Anatomy of the Endocrine System (cont.)
IN THIS ARTICLE
The hypothalamus is located in the lower central part of the brain. This part of the brain is important in regulation of satiety, metabolism, and body temperature. In addition, it secretes hormones that stimulate or suppress the release of hormones in the pituitary gland. Many of these hormones are releasing hormones, which are secreted into an artery (the hypophyseal portal system) that carries them directly to the pituitary gland. In the pituitary gland, these releasing hormones signal secretion of stimulating hormones. The hypothalamus also secretes a hormone called somatostatin, which causes the pituitary gland to stop the release of growth hormone.
The pituitary gland is located at the base of the brain beneath the hypothalamus and is no larger than a pea. It is often considered the most important part of the endocrine system because it produces hormones that control many functions of other endocrine glands. When the pituitary gland does not produce one or more of its hormones or not enough of them, it is called hypopituitarism.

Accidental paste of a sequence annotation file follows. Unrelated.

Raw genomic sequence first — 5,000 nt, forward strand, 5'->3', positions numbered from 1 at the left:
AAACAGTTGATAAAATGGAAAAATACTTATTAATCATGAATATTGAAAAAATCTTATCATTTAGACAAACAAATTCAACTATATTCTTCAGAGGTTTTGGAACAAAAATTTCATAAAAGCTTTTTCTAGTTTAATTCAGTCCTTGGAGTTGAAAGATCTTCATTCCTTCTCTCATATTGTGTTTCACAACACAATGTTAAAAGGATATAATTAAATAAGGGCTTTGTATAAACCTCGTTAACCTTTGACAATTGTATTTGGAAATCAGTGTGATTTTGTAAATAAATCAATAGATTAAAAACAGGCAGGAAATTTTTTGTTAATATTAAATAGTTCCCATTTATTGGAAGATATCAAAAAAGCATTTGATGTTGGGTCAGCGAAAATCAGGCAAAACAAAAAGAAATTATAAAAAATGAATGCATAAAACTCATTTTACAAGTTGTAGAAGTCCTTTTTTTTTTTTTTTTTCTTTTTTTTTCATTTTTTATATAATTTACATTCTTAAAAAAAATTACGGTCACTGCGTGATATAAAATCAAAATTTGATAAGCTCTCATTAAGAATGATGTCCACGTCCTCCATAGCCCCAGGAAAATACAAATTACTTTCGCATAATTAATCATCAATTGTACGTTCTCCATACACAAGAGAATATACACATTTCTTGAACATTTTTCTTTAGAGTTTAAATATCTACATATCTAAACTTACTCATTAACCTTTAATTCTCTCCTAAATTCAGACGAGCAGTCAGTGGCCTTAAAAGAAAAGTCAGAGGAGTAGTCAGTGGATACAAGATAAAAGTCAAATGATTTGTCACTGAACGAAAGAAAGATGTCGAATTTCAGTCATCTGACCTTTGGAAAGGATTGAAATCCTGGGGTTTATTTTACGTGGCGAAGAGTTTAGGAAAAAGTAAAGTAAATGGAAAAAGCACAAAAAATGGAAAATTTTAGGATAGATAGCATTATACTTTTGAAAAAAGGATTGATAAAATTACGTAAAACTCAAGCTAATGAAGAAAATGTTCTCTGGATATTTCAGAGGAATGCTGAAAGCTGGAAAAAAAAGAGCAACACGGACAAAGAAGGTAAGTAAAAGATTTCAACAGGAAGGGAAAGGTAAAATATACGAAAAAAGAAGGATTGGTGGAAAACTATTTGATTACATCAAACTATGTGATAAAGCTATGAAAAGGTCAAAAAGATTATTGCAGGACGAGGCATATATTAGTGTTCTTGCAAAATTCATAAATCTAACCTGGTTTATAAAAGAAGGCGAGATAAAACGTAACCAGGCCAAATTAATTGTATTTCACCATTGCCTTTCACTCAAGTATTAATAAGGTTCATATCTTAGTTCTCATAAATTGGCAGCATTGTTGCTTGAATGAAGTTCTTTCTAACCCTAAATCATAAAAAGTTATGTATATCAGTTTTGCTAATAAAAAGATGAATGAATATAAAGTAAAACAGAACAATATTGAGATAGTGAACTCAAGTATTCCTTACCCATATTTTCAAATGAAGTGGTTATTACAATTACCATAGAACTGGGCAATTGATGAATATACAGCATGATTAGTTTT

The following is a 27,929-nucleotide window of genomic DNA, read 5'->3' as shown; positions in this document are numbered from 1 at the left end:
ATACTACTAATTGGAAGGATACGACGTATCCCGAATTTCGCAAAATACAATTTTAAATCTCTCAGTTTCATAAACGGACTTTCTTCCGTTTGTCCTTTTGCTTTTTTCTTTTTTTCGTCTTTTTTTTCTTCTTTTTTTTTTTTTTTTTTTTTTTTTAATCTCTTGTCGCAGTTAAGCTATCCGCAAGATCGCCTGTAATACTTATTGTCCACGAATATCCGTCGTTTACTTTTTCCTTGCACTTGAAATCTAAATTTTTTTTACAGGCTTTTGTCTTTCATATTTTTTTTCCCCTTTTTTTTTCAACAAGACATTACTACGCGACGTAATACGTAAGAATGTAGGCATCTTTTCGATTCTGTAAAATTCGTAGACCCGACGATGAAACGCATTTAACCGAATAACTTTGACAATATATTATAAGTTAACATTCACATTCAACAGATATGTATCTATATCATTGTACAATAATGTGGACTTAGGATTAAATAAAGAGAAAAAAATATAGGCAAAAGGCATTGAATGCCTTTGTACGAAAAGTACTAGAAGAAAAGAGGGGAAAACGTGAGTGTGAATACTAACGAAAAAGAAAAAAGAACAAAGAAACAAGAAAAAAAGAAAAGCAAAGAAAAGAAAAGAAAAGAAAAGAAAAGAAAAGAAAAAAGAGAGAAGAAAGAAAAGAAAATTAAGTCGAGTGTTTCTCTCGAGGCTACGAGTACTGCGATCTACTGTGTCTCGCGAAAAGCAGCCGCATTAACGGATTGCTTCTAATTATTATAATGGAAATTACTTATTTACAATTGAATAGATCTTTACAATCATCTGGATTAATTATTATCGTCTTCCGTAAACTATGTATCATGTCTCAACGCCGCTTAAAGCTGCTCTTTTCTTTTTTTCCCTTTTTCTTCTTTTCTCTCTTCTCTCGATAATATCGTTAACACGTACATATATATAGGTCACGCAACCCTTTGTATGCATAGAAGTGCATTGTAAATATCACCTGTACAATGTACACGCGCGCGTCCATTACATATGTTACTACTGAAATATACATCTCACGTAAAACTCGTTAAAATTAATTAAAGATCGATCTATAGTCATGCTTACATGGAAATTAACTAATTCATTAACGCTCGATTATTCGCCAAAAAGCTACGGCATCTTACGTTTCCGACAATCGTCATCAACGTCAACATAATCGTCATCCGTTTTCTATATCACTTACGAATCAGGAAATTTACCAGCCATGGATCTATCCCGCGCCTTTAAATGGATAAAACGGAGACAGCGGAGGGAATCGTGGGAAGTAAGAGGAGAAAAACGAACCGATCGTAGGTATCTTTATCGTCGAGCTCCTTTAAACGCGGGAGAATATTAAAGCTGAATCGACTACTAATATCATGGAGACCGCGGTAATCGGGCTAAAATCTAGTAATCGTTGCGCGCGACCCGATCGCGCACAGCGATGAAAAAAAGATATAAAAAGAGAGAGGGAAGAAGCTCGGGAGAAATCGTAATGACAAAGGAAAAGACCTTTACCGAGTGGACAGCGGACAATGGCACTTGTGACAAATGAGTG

The pituitary gland is divided into two parts: the anterior lobe and the posterior lobe. The anterior lobe produces the following hormones, which are regulated by the hypothalamus:
The posterior lobe produces the following hormones, which are not regulated by the hypothalamus:
The hormones secreted by the posterior pituitary are actually produced in the brain and carried to the pituitary gland through nerves. They are stored in the pituitary gland.
Medically Reviewed by a Doctor on 3/1/2016
Stephen Kemp, MD, PhD
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